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We shook hands and I started away. Just before I reached the hedge I remembered something and turned around.
"They're a rotten crowd," I shouted across the lawn. "You're worth the whole damn bunch put together." (8.44-45)
Check out that use of the word "worth." Daisy and Tom may have been born with money, but they're not "worth" anything. But Gatsby—despite his ill-gotten money—is.
"I don't think she ever loved him." Gatsby turned around from a window and looked at me challengingly. "You must remember, old sport, she was very excited this afternoon. He told her those things in a way that frightened her – that made it look as if I was some kind of cheap sharper. And the result was she hardly knew what she was saying." (8.22)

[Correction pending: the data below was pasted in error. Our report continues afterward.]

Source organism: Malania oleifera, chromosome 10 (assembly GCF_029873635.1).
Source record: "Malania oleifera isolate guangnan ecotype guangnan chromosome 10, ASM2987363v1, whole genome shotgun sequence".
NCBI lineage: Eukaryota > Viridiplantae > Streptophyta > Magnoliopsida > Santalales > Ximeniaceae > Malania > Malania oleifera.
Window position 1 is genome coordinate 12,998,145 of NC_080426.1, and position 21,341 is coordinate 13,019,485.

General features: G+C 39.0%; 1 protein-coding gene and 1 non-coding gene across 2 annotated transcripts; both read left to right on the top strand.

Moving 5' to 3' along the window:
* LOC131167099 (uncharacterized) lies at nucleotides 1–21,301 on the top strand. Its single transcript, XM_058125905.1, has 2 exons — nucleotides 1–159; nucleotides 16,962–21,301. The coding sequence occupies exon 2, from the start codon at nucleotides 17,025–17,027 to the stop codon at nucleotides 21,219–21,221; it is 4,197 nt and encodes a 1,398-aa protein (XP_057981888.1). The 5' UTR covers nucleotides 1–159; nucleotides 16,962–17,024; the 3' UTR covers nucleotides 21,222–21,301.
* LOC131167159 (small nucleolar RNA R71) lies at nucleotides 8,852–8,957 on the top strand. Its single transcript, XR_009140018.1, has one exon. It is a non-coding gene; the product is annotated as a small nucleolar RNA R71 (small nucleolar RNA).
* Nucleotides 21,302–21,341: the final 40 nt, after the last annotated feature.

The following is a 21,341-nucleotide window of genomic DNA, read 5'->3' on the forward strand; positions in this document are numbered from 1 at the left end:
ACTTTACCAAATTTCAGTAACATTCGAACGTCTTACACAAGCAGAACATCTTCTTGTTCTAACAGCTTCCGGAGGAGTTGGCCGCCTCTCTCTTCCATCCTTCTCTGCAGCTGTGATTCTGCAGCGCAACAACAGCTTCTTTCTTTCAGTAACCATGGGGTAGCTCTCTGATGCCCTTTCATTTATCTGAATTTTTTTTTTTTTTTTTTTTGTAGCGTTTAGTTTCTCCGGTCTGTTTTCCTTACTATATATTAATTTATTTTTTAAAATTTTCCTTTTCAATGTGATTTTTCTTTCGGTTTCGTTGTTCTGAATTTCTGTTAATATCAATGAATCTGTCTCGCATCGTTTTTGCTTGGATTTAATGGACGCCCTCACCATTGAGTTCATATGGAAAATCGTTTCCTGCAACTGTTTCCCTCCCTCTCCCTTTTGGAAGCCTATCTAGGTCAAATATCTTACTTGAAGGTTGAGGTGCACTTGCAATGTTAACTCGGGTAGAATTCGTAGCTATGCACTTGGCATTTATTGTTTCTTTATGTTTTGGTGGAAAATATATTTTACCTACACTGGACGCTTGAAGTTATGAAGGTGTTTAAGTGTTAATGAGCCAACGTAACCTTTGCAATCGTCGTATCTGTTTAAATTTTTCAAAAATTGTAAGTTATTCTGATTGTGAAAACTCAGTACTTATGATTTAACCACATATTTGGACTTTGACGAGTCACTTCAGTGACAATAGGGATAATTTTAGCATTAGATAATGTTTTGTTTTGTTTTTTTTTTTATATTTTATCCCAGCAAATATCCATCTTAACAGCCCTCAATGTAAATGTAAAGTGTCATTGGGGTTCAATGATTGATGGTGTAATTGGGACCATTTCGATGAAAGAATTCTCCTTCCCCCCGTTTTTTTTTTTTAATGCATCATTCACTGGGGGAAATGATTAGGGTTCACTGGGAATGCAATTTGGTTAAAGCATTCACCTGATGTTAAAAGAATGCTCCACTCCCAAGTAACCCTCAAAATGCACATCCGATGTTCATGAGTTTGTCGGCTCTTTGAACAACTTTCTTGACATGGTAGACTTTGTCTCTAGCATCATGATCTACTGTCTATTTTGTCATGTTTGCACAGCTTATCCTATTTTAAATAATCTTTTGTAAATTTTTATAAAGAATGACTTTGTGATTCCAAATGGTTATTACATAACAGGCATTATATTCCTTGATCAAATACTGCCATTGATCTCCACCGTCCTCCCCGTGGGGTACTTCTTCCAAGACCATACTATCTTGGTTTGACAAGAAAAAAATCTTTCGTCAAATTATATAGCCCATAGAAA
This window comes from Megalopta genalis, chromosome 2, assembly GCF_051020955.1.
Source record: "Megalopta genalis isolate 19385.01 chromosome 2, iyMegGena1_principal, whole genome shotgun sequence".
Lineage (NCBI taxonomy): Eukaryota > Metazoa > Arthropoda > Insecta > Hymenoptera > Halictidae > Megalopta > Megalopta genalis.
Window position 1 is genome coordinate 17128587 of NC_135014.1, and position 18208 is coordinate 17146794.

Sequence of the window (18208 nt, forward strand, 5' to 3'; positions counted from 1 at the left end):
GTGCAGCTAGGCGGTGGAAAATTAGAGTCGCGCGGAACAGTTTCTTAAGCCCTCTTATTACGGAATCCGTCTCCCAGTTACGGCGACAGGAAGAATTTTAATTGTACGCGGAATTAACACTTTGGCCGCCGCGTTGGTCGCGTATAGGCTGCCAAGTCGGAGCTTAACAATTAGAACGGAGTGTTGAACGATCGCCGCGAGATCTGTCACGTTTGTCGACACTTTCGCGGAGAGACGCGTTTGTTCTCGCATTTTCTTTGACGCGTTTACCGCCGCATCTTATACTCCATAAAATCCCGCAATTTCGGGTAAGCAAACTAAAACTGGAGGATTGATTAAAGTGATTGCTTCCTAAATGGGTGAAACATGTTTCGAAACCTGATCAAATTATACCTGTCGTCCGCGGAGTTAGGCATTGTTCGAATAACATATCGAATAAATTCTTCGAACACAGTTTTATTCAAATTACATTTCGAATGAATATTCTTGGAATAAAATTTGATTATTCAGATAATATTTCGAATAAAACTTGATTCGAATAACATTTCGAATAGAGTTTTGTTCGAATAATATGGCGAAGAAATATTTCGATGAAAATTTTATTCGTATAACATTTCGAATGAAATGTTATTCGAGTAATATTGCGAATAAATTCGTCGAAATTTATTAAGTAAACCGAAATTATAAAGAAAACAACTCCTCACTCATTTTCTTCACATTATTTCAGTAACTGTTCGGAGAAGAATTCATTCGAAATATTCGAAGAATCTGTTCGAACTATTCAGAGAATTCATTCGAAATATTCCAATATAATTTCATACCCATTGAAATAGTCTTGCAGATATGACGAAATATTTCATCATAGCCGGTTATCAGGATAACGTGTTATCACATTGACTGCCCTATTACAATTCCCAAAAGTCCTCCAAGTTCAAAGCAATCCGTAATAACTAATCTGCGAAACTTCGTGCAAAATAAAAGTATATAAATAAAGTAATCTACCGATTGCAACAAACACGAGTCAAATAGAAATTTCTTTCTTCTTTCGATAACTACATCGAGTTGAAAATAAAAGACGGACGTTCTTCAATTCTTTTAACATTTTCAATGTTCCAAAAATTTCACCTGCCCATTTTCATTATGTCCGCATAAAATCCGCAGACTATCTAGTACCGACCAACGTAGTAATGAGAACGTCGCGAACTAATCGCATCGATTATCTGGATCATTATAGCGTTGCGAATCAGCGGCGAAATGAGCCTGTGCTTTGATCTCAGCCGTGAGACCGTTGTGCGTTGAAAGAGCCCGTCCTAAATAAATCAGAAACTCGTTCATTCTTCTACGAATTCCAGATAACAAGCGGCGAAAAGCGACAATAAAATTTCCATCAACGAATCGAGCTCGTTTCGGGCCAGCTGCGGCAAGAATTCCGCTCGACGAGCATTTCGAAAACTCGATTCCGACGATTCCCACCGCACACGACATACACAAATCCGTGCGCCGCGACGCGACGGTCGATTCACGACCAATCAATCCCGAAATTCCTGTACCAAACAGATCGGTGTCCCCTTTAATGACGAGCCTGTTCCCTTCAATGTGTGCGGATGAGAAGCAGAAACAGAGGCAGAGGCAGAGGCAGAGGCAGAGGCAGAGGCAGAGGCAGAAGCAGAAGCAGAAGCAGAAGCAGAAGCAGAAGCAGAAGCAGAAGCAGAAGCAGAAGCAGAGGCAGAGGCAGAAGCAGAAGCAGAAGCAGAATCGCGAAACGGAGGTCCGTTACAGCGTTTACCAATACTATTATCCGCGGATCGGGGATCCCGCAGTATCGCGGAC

Gatsby actually rewrites the past to make it look like his version of events. This is—we hate to say it—basically the equivalent of saying that "no" means "yes." In fact, for Daisy, no really does mean no this time.
No telephone message arrived, but the butler went without his sleep and waited for it until four o'clock – until long after there was any one to give it to if it came. I have an idea that Gatsby himself didn't believe it would come, and perhaps he no longer cared. If that was true he must have felt that he had lost the old warm world, paid a high price for living too long with a single dream. (8.111)
In the end, Gatsby does pay a high price for living too long with a single dream: death. Now, we're not saying that you'll end up dead if you don't give up your dream of have made Homecoming Court or a 2400 on the SAT—but we are saying that, at some point, you're probably going to have to move on.